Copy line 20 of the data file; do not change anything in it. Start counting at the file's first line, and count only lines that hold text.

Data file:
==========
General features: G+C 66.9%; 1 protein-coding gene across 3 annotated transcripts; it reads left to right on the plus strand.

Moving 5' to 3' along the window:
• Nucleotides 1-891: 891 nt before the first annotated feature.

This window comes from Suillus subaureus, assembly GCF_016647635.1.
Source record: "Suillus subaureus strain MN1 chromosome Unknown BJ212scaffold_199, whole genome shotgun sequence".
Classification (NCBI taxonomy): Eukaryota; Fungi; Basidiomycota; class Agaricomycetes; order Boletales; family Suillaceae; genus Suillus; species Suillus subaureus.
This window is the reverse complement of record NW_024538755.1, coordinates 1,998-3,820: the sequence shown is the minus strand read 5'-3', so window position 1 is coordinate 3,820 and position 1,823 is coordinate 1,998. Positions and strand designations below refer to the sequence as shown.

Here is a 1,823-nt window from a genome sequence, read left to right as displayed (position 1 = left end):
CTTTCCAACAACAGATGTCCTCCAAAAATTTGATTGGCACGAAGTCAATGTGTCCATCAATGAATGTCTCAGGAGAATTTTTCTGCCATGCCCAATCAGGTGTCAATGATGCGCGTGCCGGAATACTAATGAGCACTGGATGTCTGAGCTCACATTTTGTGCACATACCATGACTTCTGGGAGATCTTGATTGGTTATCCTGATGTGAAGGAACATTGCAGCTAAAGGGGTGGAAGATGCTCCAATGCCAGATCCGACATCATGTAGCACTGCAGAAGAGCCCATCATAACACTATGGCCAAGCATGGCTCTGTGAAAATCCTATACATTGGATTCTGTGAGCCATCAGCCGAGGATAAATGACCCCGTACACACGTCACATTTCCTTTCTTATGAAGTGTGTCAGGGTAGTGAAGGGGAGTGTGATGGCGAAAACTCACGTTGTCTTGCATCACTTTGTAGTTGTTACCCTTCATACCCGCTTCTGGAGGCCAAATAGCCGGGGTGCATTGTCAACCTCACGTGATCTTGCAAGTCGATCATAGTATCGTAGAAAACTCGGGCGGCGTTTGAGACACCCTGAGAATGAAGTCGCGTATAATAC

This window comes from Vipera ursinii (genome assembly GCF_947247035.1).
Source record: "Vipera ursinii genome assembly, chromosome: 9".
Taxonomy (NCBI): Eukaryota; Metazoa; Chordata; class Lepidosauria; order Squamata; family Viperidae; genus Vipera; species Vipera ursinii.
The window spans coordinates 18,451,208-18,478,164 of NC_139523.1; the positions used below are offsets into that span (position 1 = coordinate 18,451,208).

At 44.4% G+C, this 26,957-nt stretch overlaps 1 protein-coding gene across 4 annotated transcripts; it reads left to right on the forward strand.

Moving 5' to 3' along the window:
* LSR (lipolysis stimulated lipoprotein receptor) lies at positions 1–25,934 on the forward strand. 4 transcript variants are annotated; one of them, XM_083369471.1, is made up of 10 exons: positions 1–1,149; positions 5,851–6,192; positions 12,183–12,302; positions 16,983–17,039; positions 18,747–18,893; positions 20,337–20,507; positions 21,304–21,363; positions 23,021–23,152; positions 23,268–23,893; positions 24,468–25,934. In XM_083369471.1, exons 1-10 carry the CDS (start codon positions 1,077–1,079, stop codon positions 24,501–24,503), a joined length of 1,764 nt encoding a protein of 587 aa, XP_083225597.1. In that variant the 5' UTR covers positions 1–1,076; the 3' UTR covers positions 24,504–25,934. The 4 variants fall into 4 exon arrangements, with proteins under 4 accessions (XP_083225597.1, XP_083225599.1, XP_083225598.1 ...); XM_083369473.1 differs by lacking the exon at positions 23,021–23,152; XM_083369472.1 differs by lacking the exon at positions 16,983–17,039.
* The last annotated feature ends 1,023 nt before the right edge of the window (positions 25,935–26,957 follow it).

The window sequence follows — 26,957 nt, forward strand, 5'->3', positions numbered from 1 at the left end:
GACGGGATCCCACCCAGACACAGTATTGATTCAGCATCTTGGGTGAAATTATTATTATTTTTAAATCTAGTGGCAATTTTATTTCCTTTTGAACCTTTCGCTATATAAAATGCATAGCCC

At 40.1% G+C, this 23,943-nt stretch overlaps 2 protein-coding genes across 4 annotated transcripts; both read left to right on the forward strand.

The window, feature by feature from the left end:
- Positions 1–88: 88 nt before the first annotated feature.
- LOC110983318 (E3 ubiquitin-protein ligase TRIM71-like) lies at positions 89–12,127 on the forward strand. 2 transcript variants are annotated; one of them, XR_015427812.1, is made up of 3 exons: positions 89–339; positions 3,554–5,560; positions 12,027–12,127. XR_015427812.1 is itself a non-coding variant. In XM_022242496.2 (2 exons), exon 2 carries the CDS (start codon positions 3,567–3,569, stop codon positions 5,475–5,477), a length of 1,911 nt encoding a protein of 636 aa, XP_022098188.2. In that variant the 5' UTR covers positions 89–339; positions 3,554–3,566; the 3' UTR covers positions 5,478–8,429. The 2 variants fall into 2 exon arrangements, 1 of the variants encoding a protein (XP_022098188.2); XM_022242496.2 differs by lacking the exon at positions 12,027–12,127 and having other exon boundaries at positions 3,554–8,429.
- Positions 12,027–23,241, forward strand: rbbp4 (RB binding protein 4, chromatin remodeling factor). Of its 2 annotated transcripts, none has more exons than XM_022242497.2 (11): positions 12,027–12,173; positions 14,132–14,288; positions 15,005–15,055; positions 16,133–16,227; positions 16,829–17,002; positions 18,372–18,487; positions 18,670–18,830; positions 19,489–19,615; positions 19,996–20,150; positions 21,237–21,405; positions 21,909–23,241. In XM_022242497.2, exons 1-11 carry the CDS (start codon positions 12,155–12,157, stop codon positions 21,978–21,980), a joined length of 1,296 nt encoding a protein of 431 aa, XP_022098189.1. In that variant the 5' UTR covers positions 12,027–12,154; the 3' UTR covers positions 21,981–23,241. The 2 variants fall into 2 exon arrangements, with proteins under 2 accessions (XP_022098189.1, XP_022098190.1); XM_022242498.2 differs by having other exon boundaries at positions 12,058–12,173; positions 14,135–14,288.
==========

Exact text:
At 40.1% G+C, this 23,943-nt stretch overlaps 2 protein-coding genes across 4 annotated transcripts; both read left to right on the forward strand.